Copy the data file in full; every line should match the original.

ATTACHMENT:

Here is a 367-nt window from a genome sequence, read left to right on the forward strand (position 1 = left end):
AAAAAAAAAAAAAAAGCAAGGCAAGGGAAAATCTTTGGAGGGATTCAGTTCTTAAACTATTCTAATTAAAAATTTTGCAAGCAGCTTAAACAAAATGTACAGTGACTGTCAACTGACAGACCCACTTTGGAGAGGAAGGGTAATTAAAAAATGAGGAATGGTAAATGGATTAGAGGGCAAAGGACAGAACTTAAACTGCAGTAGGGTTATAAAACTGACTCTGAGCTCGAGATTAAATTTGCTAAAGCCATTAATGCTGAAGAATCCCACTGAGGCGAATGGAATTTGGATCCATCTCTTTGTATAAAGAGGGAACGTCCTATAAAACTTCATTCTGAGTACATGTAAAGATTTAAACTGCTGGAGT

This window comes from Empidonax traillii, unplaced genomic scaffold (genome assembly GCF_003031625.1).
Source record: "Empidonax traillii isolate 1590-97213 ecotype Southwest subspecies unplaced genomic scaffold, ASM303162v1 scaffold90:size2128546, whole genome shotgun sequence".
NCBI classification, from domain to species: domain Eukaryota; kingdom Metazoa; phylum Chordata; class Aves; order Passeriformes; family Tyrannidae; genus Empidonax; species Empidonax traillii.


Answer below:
Here is a 367-nt window from a genome sequence, read left to right on the forward strand (position 1 = left end):
AAAAAAAAAAAAAAAGCAAGGCAAGGGAAAATCTTTGGAGGGATTCAGTTCTTAAACTATTCTAATTAAAAATTTTGCAAGCAGCTTAAACAAAATGTACAGTGACTGTCAACTGACAGACCCACTTTGGAGAGGAAGGGTAATTAAAAAATGAGGAATGGTAAATGGATTAGAGGGCAAAGGACAGAACTTAAACTGCAGTAGGGTTATAAAACTGACTCTGAGCTCGAGATTAAATTTGCTAAAGCCATTAATGCTGAAGAATCCCACTGAGGCGAATGGAATTTGGATCCATCTCTTTGTATAAAGAGGGAACGTCCTATAAAACTTCATTCTGAGTACATGTAAAGATTTAAACTGCTGGAGT

This window comes from Empidonax traillii, unplaced genomic scaffold (genome assembly GCF_003031625.1).
Source record: "Empidonax traillii isolate 1590-97213 ecotype Southwest subspecies unplaced genomic scaffold, ASM303162v1 scaffold90:size2128546, whole genome shotgun sequence".
NCBI classification, from domain to species: domain Eukaryota; kingdom Metazoa; phylum Chordata; class Aves; order Passeriformes; family Tyrannidae; genus Empidonax; species Empidonax traillii.